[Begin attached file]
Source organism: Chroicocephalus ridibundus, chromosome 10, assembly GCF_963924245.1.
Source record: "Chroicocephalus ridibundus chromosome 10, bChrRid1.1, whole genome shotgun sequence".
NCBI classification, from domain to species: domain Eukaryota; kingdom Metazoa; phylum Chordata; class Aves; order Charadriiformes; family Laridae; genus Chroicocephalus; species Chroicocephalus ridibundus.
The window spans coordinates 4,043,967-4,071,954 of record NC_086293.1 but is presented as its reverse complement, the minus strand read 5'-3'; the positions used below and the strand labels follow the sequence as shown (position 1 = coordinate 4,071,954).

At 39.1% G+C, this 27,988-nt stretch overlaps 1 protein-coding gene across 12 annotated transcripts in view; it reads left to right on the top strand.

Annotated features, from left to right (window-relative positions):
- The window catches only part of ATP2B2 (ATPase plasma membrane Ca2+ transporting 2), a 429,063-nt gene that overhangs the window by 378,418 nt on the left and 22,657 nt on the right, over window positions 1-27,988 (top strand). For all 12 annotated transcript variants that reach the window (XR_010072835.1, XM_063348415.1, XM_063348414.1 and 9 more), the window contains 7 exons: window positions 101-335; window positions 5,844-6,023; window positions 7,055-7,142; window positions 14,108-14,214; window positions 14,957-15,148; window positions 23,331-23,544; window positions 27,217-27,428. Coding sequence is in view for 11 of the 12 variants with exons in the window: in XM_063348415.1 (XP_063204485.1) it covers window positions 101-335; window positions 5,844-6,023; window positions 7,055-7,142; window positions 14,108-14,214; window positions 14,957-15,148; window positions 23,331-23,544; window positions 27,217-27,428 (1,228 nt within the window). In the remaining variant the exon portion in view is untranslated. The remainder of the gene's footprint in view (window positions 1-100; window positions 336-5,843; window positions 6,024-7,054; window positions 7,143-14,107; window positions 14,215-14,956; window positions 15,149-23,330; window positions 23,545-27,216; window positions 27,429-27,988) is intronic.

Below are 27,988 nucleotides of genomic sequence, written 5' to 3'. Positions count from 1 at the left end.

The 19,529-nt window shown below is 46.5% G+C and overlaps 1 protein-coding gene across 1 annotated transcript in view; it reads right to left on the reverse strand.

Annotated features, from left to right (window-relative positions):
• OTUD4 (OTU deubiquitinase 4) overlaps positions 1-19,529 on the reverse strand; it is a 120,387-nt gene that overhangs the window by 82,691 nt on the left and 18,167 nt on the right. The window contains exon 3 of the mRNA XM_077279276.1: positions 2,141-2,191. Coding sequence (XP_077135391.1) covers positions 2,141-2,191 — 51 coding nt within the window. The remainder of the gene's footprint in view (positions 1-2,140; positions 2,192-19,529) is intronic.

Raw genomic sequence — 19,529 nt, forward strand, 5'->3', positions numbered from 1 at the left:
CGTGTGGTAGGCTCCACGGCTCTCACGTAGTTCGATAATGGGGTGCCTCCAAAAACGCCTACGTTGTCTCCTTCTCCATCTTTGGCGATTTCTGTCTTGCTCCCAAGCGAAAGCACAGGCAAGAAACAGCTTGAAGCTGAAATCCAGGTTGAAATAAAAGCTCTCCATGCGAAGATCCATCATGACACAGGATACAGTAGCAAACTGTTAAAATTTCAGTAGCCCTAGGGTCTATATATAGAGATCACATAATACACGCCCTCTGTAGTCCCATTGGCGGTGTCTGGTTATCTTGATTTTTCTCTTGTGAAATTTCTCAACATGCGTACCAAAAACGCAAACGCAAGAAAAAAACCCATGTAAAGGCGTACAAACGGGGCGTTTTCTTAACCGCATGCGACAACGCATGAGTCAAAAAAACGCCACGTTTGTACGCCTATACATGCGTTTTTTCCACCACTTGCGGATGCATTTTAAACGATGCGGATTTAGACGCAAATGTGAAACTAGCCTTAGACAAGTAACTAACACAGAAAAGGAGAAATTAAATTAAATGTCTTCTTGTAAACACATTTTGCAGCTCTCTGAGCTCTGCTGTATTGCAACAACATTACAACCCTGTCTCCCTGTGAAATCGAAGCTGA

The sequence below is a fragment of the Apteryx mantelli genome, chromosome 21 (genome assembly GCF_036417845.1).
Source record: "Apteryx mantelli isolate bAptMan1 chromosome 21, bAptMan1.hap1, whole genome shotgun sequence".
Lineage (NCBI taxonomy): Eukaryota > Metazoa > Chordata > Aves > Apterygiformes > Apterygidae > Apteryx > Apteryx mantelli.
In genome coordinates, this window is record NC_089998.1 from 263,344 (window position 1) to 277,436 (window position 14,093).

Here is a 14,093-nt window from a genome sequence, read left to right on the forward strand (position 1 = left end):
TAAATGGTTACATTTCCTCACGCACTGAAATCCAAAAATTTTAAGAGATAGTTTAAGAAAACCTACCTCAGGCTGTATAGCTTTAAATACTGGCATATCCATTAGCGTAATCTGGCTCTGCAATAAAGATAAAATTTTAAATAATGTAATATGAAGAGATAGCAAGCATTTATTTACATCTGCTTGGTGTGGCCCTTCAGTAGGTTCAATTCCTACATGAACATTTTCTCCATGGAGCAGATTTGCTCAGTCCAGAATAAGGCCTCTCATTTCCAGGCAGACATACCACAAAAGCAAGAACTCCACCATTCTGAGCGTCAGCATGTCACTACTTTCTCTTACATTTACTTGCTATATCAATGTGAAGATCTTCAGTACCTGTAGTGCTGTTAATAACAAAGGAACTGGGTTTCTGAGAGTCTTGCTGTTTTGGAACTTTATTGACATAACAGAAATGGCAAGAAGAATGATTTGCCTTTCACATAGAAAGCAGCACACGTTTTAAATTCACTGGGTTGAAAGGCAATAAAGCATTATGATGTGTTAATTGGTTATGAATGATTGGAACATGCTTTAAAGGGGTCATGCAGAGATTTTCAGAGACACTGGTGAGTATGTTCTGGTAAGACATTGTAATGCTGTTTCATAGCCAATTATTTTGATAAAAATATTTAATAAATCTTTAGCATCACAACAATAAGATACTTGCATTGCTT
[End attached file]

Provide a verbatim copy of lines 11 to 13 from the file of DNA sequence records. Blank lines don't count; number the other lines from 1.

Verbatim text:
• OTUD4 (OTU deubiquitinase 4) overlaps positions 1-19,529 on the reverse strand; it is a 120,387-nt gene that overhangs the window by 82,691 nt on the left and 18,167 nt on the right. The window contains exon 3 of the mRNA XM_077279276.1: positions 2,141-2,191. Coding sequence (XP_077135391.1) covers positions 2,141-2,191 — 51 coding nt within the window. The remainder of the gene's footprint in view (positions 1-2,140; positions 2,192-19,529) is intronic.

Raw genomic sequence — 19,529 nt, forward strand, 5'->3', positions numbered from 1 at the left:
CGTGTGGTAGGCTCCACGGCTCTCACGTAGTTCGATAATGGGGTGCCTCCAAAAACGCCTACGTTGTCTCCTTCTCCATCTTTGGCGATTTCTGTCTTGCTCCCAAGCGAAAGCACAGGCAAGAAACAGCTTGAAGCTGAAATCCAGGTTGAAATAAAAGCTCTCCATGCGAAGATCCATCATGACACAGGATACAGTAGCAAACTGTTAAAATTTCAGTAGCCCTAGGGTCTATATATAGAGATCACATAATACACGCCCTCTGTAGTCCCATTGGCGGTGTCTGGTTATCTTGATTTTTCTCTTGTGAAATTTCTCAACATGCGTACCAAAAACGCAAACGCAAGAAAAAAACCCATGTAAAGGCGTACAAACGGGGCGTTTTCTTAACCGCATGCGACAACGCATGAGTCAAAAAAACGCCACGTTTGTACGCCTATACATGCGTTTTTTCCACCACTTGCGGATGCATTTTAAACGATGCGGATTTAGACGCAAATGTGAAACTAGCCTTAGACAAGTAACTAACACAGAAAAGGAGAAATTAAATTAAATGTCTTCTTGTAAACACATTTTGCAGCTCTCTGAGCTCTGCTGTATTGCAACAACATTACAACCCTGTCTCCCTGTGAAATCGAAGCTGA